Central resistin increased hepatic glucoses fluxes predominantly via glycogenolytic pathways. (A and B) icv or IH infusion of resistin (black bars) resulted in 2- to 3-fold increases in hepatic flux through G6Pase (A) and glucose cycling (B) compared with vehicle (white bars). (C and D) Increased hepatic glucose fluxes were mainly accounted for by an increased rate of glycogenolysis (D) rather than gluconeogenesis (C). (E) Quantitative real-time RT-PCR revealed that central resistin had no effect on the hepatic expression of the key gluconeogenic enzymes PEPCK and G6Pase. (F) Decreased levels of p-AMPKα were apparent in the livers of resistin-treated animals as analyzed by immunoblot. *P < 0.05 compared with vehicle.

As it is now widely accepted that increases in adiposity lead to an increased physiological inflammatory milieu, we examined the effect of central resistin on the expression of key inflammatory regulators in the liver (4346). Strikingly, as determined by quantitative real-time RT-PCR, central resistin administration leads to an approximately 3- to 4-fold increase in the hepatic expression of SOCS-3 and TNF-α mRNA and an even greater increase in the expression of IL-6 at the end of the clamps (Figure 3A). However, resistin infusion did not alter the expression of IKK-β or the other hepatic gluco- and lipo-regulatory genes, PPARγ coactivator 1α (PGC-1α), fatty acid synthase (FAS), acetyl-CoA carboxylase 1 (ACC1), and steroyl-CoA decarboxylase 1 (SCD1) (Figure 3A). Mirroring the changes in gene expression and hepatic insulin action on glucose fluxes, immunoblot analysis revealed that hepatic SOCS-3 protein levels were similarly elevated. Phosphorylated glycogen synthase kinase 3β (p-GSK3β) was decreased, and the phosphorylation state of IκB-α, a downstream target of IKK-β, was unchanged following central resistin administration (Figure 3, B and C). Finally, hepatic levels of STAT3 protein were dramatically lower in animals infused with resistin either icv or in the MBH (Figure 3, B and C).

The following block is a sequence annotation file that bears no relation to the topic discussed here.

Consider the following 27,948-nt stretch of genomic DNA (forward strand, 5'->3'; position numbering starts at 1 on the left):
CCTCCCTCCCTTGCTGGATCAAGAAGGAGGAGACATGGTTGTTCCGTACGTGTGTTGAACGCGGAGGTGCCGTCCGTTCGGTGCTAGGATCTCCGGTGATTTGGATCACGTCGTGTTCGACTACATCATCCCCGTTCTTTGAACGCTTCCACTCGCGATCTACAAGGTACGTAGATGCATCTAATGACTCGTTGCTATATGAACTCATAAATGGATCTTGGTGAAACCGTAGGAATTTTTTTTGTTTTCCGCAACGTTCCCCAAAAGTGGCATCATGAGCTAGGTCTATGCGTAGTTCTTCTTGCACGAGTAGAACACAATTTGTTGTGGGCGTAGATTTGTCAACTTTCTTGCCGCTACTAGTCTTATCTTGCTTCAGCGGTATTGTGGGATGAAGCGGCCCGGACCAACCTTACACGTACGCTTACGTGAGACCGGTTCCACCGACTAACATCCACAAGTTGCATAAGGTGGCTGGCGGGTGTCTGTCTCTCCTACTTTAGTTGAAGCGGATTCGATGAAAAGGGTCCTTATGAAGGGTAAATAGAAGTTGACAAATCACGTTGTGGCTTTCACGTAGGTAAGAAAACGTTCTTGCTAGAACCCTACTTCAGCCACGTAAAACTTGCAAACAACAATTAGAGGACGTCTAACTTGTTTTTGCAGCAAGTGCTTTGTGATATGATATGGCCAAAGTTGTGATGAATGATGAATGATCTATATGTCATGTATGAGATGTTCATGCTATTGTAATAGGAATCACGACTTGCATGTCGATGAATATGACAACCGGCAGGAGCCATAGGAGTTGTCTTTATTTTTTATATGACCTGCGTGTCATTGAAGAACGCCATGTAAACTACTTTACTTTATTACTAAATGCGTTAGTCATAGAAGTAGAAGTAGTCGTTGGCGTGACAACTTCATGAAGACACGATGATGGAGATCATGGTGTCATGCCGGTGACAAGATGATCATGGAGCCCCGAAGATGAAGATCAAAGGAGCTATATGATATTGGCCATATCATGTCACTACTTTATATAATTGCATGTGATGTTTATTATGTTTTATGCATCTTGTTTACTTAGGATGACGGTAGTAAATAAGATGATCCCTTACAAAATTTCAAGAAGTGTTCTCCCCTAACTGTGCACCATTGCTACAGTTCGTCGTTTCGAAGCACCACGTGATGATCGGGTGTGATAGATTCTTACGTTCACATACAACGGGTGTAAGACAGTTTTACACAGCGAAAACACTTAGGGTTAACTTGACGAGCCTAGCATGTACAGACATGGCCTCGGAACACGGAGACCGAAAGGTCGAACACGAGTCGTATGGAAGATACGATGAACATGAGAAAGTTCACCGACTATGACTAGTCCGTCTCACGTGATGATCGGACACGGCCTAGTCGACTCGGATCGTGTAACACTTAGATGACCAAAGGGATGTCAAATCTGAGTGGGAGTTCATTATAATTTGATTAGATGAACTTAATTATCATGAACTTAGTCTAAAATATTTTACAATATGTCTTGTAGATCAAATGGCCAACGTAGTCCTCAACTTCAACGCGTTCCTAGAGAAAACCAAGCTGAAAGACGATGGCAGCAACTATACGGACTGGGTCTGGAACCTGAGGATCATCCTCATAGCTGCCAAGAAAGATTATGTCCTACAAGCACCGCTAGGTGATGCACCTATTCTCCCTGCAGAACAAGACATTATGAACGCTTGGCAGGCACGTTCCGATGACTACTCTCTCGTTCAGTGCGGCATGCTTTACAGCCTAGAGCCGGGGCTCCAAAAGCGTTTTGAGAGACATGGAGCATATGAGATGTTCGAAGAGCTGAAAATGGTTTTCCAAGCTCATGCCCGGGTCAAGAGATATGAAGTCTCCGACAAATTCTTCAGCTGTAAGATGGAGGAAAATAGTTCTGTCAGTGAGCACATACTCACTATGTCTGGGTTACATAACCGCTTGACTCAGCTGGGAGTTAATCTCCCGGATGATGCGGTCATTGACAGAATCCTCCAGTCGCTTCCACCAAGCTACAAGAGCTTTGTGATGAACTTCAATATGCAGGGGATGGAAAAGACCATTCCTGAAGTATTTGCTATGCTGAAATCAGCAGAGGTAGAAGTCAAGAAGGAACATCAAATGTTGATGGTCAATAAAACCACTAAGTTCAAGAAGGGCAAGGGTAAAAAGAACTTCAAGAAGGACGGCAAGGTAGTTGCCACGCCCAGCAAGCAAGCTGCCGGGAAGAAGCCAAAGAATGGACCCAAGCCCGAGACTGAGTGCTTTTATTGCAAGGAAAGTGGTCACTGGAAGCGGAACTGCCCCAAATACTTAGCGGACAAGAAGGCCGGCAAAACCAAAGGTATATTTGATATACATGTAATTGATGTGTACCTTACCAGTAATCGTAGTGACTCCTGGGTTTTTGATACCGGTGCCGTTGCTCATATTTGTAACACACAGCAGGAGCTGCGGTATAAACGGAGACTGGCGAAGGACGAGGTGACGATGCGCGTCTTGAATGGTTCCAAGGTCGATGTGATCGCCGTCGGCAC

Real-time RT-PCR and Western immunoblot analysis of hepatic inflammation anFigure 3